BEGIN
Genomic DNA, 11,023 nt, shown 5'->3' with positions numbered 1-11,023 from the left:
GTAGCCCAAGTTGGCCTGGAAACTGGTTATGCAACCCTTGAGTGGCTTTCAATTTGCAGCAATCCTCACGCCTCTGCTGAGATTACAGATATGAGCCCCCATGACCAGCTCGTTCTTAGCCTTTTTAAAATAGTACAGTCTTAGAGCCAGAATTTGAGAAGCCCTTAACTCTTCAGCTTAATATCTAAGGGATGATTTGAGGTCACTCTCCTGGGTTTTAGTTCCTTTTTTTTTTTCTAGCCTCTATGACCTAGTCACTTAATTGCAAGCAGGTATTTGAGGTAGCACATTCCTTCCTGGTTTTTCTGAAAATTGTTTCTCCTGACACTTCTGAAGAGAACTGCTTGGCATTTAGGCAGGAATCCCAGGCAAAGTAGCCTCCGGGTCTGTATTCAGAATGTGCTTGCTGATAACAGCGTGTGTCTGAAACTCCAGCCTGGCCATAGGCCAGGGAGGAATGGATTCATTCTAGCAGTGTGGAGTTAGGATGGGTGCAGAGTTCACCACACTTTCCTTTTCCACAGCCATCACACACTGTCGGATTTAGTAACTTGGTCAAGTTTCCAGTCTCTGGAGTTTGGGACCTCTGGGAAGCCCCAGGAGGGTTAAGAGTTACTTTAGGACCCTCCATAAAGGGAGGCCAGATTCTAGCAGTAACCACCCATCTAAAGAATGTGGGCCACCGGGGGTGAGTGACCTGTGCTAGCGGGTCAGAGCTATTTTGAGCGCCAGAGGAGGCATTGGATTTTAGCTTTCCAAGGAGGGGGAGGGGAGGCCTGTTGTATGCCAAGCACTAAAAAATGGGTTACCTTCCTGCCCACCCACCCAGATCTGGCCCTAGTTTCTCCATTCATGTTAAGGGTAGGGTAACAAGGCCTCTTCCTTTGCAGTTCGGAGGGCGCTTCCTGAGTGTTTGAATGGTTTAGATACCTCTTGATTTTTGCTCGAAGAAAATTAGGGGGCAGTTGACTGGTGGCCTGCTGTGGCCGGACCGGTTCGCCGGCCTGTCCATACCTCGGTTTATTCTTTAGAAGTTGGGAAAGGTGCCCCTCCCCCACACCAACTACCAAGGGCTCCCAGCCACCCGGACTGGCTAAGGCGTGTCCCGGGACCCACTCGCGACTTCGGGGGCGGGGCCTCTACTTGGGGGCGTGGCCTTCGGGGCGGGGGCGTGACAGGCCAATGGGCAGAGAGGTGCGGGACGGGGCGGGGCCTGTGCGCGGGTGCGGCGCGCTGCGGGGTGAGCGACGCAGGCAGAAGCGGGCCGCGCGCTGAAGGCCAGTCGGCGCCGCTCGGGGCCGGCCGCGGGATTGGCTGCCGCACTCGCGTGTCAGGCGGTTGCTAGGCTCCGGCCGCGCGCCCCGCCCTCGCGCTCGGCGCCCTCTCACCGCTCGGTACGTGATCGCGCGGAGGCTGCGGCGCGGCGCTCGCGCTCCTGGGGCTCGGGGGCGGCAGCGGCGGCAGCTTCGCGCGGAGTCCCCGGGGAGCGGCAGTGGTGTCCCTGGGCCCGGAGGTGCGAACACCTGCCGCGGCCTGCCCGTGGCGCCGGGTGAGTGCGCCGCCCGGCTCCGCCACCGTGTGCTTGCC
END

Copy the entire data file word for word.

Genomic DNA, 11,023 nt, shown 5'->3' with positions numbered 1-11,023 from the left:
GTAGCCCAAGTTGGCCTGGAAACTGGTTATGCAACCCTTGAGTGGCTTTCAATTTGCAGCAATCCTCACGCCTCTGCTGAGATTACAGATATGAGCCCCCATGACCAGCTCGTTCTTAGCCTTTTTAAAATAGTACAGTCTTAGAGCCAGAATTTGAGAAGCCCTTAACTCTTCAGCTTAATATCTAAGGGATGATTTGAGGTCACTCTCCTGGGTTTTAGTTCCTTTTTTTTTTTCTAGCCTCTATGACCTAGTCACTTAATTGCAAGCAGGTATTTGAGGTAGCACATTCCTTCCTGGTTTTTCTGAAAATTGTTTCTCCTGACACTTCTGAAGAGAACTGCTTGGCATTTAGGCAGGAATCCCAGGCAAAGTAGCCTCCGGGTCTGTATTCAGAATGTGCTTGCTGATAACAGCGTGTGTCTGAAACTCCAGCCTGGCCATAGGCCAGGGAGGAATGGATTCATTCTAGCAGTGTGGAGTTAGGATGGGTGCAGAGTTCACCACACTTTCCTTTTCCACAGCCATCACACACTGTCGGATTTAGTAACTTGGTCAAGTTTCCAGTCTCTGGAGTTTGGGACCTCTGGGAAGCCCCAGGAGGGTTAAGAGTTACTTTAGGACCCTCCATAAAGGGAGGCCAGATTCTAGCAGTAACCACCCATCTAAAGAATGTGGGCCACCGGGGGTGAGTGACCTGTGCTAGCGGGTCAGAGCTATTTTGAGCGCCAGAGGAGGCATTGGATTTTAGCTTTCCAAGGAGGGGGAGGGGAGGCCTGTTGTATGCCAAGCACTAAAAAATGGGTTACCTTCCTGCCCACCCACCCAGATCTGGCCCTAGTTTCTCCATTCATGTTAAGGGTAGGGTAACAAGGCCTCTTCCTTTGCAGTTCGGAGGGCGCTTCCTGAGTGTTTGAATGGTTTAGATACCTCTTGATTTTTGCTCGAAGAAAATTAGGGGGCAGTTGACTGGTGGCCTGCTGTGGCCGGACCGGTTCGCCGGCCTGTCCATACCTCGGTTTATTCTTTAGAAGTTGGGAAAGGTGCCCCTCCCCCACACCAACTACCAAGGGCTCCCAGCCACCCGGACTGGCTAAGGCGTGTCCCGGGACCCACTCGCGACTTCGGGGGCGGGGCCTCTACTTGGGGGCGTGGCCTTCGGGGCGGGGGCGTGACAGGCCAATGGGCAGAGAGGTGCGGGACGGGGCGGGGCCTGTGCGCGGGTGCGGCGCGCTGCGGGGTGAGCGACGCAGGCAGAAGCGGGCCGCGCGCTGAAGGCCAGTCGGCGCCGCTCGGGGCCGGCCGCGGGATTGGCTGCCGCACTCGCGTGTCAGGCGGTTGCTAGGCTCCGGCCGCGCGCCCCGCCCTCGCGCTCGGCGCCCTCTCACCGCTCGGTACGTGATCGCGCGGAGGCTGCGGCGCGGCGCTCGCGCTCCTGGGGCTCGGGGGCGGCAGCGGCGGCAGCTTCGCGCGGAGTCCCCGGGGAGCGGCAGTGGTGTCCCTGGGCCCGGAGGTGCGAACACCTGCCGCGGCCTGCCCGTGGCGCCGGGTGAGTGCGCCGCCCGGCTCCGCCACCGTGTGCTTGCC